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What does "writ respectable" mean?

 
 
Reply Tue 19 Mar, 2013 01:05 am

Context:

The boundary lines between strong agnosticism and weak atheism are blurry, as an interesting Darwin ancedote reveals. At a dinner party with tw atheists in 1881, Darwin asked his guests, "Why do you call yourselves atheists?" saying that he preferred Huxley's word, "agnostic." One of his guests replied that "agnostic was but atheist writ respectable, and atheist was only agnostic writ aggressive."
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Type: Question • Score: 5 • Views: 1,186 • Replies: 9

 
View best answer, chosen by oristarA
McTag
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Reply Tue 19 Mar, 2013 01:18 am
@oristarA,

Quote:
"agnostic was but atheist writ respectable,


Writ is an older form of "written".

We still use it in the phrase "writ large"

"Writ respectable" means something like "expressed in a respectable/ acceptable manner".
McTag
 
  2  
Reply Tue 19 Mar, 2013 03:03 am
@McTag,

I should have mentioned the use of "but" in your example.

Again this is an outdated usage- here it means "nothing but" or "nothing other than".

Nowadays we might substitute "simply".
0 Replies
 
FBM
 
  2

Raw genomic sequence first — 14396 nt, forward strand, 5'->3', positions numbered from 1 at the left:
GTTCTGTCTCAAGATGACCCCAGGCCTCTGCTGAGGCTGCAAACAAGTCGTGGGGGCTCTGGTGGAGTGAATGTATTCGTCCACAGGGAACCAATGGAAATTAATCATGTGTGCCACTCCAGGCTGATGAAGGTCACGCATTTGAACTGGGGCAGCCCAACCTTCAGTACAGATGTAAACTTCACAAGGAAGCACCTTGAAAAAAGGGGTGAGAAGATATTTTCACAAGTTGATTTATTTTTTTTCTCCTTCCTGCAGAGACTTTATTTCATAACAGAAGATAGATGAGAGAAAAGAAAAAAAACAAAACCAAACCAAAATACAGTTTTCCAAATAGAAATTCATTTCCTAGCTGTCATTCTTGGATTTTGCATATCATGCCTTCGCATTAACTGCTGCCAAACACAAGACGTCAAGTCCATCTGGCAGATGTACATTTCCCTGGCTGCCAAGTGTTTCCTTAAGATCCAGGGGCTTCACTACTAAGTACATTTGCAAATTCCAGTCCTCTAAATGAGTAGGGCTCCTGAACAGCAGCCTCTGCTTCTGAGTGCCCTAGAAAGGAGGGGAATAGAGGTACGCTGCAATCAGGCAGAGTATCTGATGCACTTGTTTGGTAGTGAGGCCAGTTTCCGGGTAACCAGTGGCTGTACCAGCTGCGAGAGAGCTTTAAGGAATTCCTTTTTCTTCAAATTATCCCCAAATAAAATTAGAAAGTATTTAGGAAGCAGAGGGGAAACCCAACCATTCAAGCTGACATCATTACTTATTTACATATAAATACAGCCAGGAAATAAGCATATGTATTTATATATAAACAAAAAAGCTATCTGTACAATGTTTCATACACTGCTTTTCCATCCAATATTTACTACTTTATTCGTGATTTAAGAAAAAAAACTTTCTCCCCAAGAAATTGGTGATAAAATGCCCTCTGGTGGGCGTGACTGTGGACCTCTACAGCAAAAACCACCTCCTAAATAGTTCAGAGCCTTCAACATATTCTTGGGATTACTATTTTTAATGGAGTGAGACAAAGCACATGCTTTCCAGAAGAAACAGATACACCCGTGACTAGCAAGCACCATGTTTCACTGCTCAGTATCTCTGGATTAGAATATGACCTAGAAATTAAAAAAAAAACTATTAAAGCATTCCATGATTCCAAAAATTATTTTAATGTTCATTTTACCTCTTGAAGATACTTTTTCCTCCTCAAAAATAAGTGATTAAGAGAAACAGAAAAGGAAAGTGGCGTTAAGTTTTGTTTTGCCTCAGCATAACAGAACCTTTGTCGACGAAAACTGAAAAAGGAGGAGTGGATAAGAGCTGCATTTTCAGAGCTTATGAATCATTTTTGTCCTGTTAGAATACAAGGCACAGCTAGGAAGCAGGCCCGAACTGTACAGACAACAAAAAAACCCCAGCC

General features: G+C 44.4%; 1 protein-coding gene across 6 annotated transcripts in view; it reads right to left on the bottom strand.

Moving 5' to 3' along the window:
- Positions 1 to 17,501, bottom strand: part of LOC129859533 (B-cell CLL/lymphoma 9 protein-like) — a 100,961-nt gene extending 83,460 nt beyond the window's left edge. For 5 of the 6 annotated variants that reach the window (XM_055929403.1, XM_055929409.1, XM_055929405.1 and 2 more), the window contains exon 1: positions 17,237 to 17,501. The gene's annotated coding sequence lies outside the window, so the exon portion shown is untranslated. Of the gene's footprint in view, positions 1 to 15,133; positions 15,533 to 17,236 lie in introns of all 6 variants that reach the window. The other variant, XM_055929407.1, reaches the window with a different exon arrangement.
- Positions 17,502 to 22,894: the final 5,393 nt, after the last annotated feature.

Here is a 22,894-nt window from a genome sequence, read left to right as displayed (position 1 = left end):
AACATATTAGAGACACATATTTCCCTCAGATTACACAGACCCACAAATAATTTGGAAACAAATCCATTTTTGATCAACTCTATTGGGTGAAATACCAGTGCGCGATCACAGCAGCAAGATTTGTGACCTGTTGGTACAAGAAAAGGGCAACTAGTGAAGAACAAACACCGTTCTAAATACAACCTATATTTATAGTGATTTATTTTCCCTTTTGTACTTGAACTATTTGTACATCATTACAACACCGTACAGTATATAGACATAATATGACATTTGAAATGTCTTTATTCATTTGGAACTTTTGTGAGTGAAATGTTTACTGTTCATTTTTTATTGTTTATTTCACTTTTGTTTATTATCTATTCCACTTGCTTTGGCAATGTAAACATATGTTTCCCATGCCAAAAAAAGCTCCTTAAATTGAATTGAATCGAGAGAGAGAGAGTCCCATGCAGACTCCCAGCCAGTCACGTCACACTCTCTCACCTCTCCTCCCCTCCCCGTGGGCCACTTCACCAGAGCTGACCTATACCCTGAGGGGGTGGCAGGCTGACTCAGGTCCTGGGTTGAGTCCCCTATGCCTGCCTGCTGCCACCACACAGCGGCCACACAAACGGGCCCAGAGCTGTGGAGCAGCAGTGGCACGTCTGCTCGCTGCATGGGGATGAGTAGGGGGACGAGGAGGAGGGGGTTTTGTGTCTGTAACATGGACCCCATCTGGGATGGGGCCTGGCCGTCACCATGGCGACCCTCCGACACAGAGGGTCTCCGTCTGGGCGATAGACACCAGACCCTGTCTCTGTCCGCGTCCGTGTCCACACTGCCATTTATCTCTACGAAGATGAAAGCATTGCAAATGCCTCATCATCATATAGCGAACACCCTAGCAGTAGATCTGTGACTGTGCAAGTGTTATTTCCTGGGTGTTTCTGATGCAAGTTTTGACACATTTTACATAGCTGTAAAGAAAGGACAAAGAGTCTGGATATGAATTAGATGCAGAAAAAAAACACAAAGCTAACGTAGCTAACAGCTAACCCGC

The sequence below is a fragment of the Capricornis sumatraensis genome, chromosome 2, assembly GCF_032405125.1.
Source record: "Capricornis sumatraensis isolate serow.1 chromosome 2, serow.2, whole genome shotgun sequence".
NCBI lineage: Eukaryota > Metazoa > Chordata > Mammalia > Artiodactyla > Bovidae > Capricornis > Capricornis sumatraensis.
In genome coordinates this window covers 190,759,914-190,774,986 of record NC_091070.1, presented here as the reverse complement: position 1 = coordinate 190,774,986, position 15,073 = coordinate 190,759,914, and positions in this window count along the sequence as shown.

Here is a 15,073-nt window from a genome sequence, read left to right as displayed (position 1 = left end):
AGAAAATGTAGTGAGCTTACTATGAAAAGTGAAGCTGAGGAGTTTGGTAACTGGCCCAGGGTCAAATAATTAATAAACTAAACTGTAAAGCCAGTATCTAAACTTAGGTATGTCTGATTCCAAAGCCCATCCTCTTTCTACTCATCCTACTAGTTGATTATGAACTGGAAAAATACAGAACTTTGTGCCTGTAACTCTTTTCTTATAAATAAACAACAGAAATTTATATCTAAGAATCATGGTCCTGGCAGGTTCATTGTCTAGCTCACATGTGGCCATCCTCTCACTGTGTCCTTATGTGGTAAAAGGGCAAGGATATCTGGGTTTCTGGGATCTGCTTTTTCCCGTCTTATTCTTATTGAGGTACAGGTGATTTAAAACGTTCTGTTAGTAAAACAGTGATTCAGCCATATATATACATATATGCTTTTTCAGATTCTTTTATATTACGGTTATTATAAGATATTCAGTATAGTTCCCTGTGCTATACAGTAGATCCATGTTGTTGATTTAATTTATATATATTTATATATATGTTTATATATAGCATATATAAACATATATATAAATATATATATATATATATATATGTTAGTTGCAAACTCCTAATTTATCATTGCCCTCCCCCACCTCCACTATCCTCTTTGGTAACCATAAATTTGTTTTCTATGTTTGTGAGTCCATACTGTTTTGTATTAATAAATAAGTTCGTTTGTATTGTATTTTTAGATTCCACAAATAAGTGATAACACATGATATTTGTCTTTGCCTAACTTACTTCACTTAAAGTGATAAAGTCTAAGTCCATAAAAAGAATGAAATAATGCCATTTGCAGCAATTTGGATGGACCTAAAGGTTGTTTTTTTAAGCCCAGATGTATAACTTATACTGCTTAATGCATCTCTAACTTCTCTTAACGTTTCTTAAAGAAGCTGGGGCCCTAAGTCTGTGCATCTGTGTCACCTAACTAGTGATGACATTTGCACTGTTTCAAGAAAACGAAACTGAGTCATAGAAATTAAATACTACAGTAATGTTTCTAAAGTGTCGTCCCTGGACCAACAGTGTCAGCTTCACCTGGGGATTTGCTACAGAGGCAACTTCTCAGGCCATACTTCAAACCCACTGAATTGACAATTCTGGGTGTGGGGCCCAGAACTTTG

Reply Tue 19 Mar, 2013 03:29 am
"agnostic was but atheist writ respectable..." Roughly, it means that the word "agnostic" was used instead of "atheist" but only because the speaker wanted to sound more respectable. ("Agnostic" is a softer, more 'respectable' position than "atheistic.")

"...and atheist was only agnostic writ aggressive." Here, it means that the word "atheist" was used instead of "agnostic" probably because the speaker wanted to sound more aggressive.

In that quote, the real message is that there's no real difference between atheism and agnosticism. People choose 'agnostic' when they want to sound softer, but use 'atheist' when they want to be more aggressive, even though their real position is the same in both cases.
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oristarA
 
  1  
Reply Tue 19 Mar, 2013 09:11 am

Excellent usage! It sounds with an atmosphere of dogged gentility.
Thank you both.
0 Replies
 
JTT
 
  0  
Reply Tue 19 Mar, 2013 11:13 am
@McTag,
Quote:
Writ is an older form of "written".


Why do you figure the prescriptivists haven't been all over this one, McTag? Isn't 'written' an abomination that must be stricken from the English language? Smile
McTag
 
  1  
Reply Tue 19 Mar, 2013 04:39 pm
@JTT,
I might regret saying this but...I'm not sure what you mean.

"Written" is a standard word in everyday use, is it not. Would you care to expand and elucidate your point?
JTT
 
  1  
Reply Tue 19 Mar, 2013 06:05 pm
@McTag,
I was just joking, McTag, and checking to see if you were still alive. I hope you are hale and hearty.
oristarA
 
  1  
Reply Tue 19 Mar, 2013 10:30 pm
@JTT,
JTT wrote:

I was just joking, McTag, and checking to see if you were still alive. I hope you are hale and hearty.


He's bathed in the halo of life, I believe. Cool
McTag
 
  1  
Reply Wed 20 Mar, 2013 04:33 am
@oristarA,

Too right. Thank you, gentlemen, for your kind concern.
0 Replies
 
 

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